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It's been two weeks of unrelenting New York City summer heat. Sooner or later the boys are apt to get into mischief, so Knuckles takes the load of 'em to Algy's father's camp in the mountains. The trip gets sidetracked when they cross paths with Judge Parker' party on the road. The Judge, hiding from the mob, is desperately heading to his mountain manor when he runs the boys' vehicle off the road, nearly disabling it right before his own car conks out. With only the boys' car barely able to travel, they all wind up at the judge's manor where ghostly sightings, spooky organ music, death threats and a creepy housekeeper await them. Judge Parker is the very judge who once nearly put Knuckles on death row for murder. When the judge turns up dead, Knuckles is in trouble again, with little brother Danny and the gang ready to help him out.Written by
The failure of the original copyright holder to renew the film's copyright resulted in it falling into public domain, meaning that virtually anyone could duplicate and sell a VHS/DVD copy of the film. Therefore, many of the versions of this film available on the market are either severely (and usually badly) edited and/or of extremely poor quality, having been duped from second- or third-generation (or more) copies of the film. See more »
Early in the film when the boys are driving at night in a station wagon up the mountains to a lodge, they turn a corner on a dirt road in the forest. Speeding close behind them is the judge's car which also turns the same corner, overtaking them and forcing them off the road. The judge's car continues on about 30 yards and is seen going around the same corner both cars had already passed. When the camera returns to the boy's station wagon, they come back onto the road and, even though it is supposedly the same road, this time there is no corner, the road is straight and trees are only on one side of the road. See more »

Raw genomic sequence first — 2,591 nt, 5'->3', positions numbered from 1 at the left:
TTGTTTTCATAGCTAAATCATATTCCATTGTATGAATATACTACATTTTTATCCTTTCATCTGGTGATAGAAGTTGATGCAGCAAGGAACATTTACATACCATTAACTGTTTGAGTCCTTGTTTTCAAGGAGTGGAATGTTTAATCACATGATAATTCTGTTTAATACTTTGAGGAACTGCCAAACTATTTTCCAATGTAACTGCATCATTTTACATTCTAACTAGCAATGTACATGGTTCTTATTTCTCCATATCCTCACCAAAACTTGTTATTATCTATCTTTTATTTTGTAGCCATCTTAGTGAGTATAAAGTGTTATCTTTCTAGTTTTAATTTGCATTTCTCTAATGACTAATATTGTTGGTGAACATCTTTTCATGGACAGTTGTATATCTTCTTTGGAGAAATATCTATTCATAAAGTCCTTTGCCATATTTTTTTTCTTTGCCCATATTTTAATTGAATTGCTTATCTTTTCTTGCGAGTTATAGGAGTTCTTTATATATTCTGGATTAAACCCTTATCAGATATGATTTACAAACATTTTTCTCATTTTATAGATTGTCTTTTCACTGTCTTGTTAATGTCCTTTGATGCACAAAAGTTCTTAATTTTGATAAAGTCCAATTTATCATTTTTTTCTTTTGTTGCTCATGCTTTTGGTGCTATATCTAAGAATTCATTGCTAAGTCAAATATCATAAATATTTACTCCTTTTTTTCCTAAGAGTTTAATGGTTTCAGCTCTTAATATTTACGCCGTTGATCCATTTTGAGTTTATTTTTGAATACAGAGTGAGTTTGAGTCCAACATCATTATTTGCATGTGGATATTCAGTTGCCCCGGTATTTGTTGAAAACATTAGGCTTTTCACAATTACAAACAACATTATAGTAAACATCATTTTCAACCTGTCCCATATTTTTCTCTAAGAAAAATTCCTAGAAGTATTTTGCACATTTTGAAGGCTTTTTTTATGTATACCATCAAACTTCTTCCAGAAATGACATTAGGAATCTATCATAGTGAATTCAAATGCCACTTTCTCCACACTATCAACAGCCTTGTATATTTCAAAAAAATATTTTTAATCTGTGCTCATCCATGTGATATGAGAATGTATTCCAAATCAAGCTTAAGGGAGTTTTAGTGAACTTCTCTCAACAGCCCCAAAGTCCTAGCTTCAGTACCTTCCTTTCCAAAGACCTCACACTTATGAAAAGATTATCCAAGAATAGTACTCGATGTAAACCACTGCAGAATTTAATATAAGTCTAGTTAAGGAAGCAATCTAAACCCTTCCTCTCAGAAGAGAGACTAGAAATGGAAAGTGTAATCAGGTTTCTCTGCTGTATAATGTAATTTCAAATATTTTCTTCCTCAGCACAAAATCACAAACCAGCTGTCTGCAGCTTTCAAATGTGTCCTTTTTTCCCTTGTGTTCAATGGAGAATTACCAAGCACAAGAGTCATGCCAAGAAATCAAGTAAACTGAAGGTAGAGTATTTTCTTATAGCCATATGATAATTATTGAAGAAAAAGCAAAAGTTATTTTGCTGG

[following Agnes upstairs]
Feel just like Snow White.
If she gives ya an apple, don't eat it.
See more »
Cheap sets. B-list performers and some typical-for-the-era (but nonetheless annoying) racial stereotypes fail to distinguish this tale of embezzlement and murder set at a creepy country mansion.
Leo Gorcey and the gang provide the comic relief, which -- except for the cigar scene -- is not particularly funny. Unless, that is, you get a kick out of things like watching Ernest "Sunshine Sammy" Morrison get pop-eyed over graveyards and spooks, or listening to him extol the virtues of a big slice of watermelon.
Though Minerva Urecal did a fairly good job as a sort of cut-rate Mrs. Danvers, I'd only recommend this one to rabid Gorcey fans and B-movie antiquarians.
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